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Ordnance Survey © Crown copyright
In the on-line
Catalogue of Papers of William Henry Cavendish Bentinck, 3rd Duke of
Portland at Nottingham University, under Part 14: Robert Mylne - Thomas
Pelham - Holles, 1st Duke of Newcastle under Lyne, we find under reference:
Pw F 7420 30.9.1795
A letter from T. Pelham [later 2nd Earl of
Chichester, whose seat was at Stanmer Park, Sussex], Birchington [Hall,
Kent] to [W. H. C. Cavendish-Bentinck] 3rd Duke of Portland; 30 Sep
arrangements in Ireland; expresses his intentions of paying his respects
to the King and the Duke of York; expresses concern about Lord William
The additions in square brackets have
been made by Nottingham University.
As mentioned before, there is a footnote in the book by
Edward Walford, The County Families of the United Kingdom, London 1864,
at p. 587
"This family has been located in the Parishes of St John's [Margate] and
Birchington, in the Isle of Thanet, living at Birchington Hall, Isle of
Thanet, near Margate, and Maida Hill West, [London] NW".
before the Lamings settled in Birchington,
the FRIEND family held land there, and elsewhere in Kent, for
several generations, their name first appearing in the registers of the Parish
Church (All Saints) at Birchington in 1620.
The oldest picture of the house which is in the possession of the
Birchington Heritage Trust
is dated 1800 and is titled simply “The Old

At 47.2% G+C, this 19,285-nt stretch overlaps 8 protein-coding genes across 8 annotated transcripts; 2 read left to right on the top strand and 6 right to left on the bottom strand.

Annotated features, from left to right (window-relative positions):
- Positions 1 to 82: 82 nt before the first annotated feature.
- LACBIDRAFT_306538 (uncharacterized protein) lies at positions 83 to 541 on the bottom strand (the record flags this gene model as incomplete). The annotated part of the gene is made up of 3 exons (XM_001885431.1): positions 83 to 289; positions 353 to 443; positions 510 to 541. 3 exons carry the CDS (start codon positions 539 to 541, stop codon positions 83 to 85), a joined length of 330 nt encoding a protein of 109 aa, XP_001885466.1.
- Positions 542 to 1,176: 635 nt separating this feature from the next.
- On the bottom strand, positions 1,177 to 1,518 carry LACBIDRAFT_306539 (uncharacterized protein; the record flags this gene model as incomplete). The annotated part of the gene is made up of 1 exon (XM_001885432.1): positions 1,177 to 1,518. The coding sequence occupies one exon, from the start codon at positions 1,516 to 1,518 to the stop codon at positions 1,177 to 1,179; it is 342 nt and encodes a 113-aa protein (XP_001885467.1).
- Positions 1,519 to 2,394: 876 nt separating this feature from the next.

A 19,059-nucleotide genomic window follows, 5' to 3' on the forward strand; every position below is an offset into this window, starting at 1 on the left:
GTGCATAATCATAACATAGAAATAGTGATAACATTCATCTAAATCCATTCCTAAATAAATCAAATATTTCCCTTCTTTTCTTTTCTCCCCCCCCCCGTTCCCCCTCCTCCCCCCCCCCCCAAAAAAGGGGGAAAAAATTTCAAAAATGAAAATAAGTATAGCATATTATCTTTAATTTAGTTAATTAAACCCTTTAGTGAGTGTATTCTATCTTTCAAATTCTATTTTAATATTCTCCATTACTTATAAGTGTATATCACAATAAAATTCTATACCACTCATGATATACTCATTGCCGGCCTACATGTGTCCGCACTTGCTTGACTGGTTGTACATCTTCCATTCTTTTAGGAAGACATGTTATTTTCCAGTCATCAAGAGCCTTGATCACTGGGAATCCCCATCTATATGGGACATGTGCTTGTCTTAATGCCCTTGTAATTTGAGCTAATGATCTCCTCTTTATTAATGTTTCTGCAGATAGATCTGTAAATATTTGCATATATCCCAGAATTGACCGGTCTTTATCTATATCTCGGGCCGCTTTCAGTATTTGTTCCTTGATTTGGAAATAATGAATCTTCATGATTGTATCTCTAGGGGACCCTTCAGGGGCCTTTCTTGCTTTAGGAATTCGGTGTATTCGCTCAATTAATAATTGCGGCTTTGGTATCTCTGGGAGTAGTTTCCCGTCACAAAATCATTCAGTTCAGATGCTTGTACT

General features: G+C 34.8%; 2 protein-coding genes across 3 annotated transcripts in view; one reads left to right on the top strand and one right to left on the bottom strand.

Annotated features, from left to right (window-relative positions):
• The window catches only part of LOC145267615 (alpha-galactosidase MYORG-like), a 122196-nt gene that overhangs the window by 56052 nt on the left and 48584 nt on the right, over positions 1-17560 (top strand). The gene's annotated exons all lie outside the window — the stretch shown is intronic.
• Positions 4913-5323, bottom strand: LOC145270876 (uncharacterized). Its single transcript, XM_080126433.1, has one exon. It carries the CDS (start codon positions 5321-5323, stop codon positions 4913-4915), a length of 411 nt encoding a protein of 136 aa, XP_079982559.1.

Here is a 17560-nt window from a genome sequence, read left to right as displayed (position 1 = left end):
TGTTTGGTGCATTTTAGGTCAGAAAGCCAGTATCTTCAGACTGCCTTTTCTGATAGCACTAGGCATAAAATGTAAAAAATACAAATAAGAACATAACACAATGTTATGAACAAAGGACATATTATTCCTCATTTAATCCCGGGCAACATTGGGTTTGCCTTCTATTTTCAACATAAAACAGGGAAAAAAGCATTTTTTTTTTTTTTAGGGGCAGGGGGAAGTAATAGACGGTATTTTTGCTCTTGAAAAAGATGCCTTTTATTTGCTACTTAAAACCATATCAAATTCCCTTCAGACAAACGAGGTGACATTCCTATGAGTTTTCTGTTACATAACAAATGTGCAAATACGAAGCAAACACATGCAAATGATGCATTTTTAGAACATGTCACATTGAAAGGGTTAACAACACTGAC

House”, with additional wording stating, “now Birchington Place, before
the alterations”. This painting shows an imposing house with a similar
appearance to many of the old Court Houses of the 15th and 16th century.
The Coat of Arms of the Friend Family is pasted on the back of the
Reproduced by kind consent of
the Birchington Heritage Trust
To quote the history from
the Trust's site
early as 1203 there was a place called “Scottestone” in the area now
associated with Birchington Hall.
In 1674, William Friend held the land known as ‘Scot’s Down’ or
‘Scot’s Land’, which at that date consisted of 40 acres. In that year,
he refused to pay his cess (assessment or rates) to the church and so
was ordered to appear at Canterbury assizes, but he failed to turn up.
He probably paid it in the end, because the following year he is shown
as being rated for 132 acres. This continued until 1680, when the land
was inherited by George Friend, who remained in occupation until about
1703. In 1690 George Friend was rated for ‘Scotsdown’ at £20.
All this while, the house appears to have remained in its imposing but
fairly compact state which we see by the end of the 1700s. Various
members of the Friend family inherited it during this century, including
another George Friend, John Friend and George Taddy Friend. At one
stage, the Friend family paid nearly half the rates levied in the parish
– £616 out of £1,299.
Between 1740 and 1792 the estate was enlarged to
about 148 acres and by this time is clearly called “Birchington Place”.
On the 1840 Tithe Map, the house was in the occupation and ownership of
John Friend Esq, sometimes known as John ‘Birchington’ Friend, to
differentiate him from his relatives, John ‘Brooksend’ Friend and John
The house was still called ‘Place’ until it was sold in
1852, when it was renamed 'Birchington Hall'."
It would appear therefore that the Laming family purchased all or part
of the Birchington Place Estate in 1852, when it was sold by the Friend
family to James Laming, who moved in aged 62, accompanied by his wife
Anne, and a number of their younger children.
The previous year was the 1851 census year, and at